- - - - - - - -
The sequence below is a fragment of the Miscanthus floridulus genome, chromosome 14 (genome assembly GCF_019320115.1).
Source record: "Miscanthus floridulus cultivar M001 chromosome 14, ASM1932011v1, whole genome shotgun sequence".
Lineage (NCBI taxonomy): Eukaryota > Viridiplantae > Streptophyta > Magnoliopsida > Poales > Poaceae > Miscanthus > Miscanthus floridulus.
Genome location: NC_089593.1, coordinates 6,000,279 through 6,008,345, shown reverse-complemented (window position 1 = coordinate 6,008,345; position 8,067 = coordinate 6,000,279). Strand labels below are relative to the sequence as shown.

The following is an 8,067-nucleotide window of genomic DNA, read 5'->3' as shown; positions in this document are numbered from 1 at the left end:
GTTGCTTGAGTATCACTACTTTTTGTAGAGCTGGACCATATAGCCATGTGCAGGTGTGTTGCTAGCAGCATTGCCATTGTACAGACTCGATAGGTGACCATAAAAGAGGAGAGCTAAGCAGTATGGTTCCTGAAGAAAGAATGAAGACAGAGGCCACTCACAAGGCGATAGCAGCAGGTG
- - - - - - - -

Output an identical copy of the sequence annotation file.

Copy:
The sequence below is a fragment of the Miscanthus floridulus genome, chromosome 14 (genome assembly GCF_019320115.1).
Source record: "Miscanthus floridulus cultivar M001 chromosome 14, ASM1932011v1, whole genome shotgun sequence".
Lineage (NCBI taxonomy): Eukaryota > Viridiplantae > Streptophyta > Magnoliopsida > Poales > Poaceae > Miscanthus > Miscanthus floridulus.
Genome location: NC_089593.1, coordinates 6,000,279 through 6,008,345, shown reverse-complemented (window position 1 = coordinate 6,008,345; position 8,067 = coordinate 6,000,279). Strand labels below are relative to the sequence as shown.

The following is an 8,067-nucleotide window of genomic DNA, read 5'->3' as shown; positions in this document are numbered from 1 at the left end:
GTTGCTTGAGTATCACTACTTTTTGTAGAGCTGGACCATATAGCCATGTGCAGGTGTGTTGCTAGCAGCATTGCCATTGTACAGACTCGATAGGTGACCATAAAAGAGGAGAGCTAAGCAGTATGGTTCCTGAAGAAAGAATGAAGACAGAGGCCACTCACAAGGCGATAGCAGCAGGTG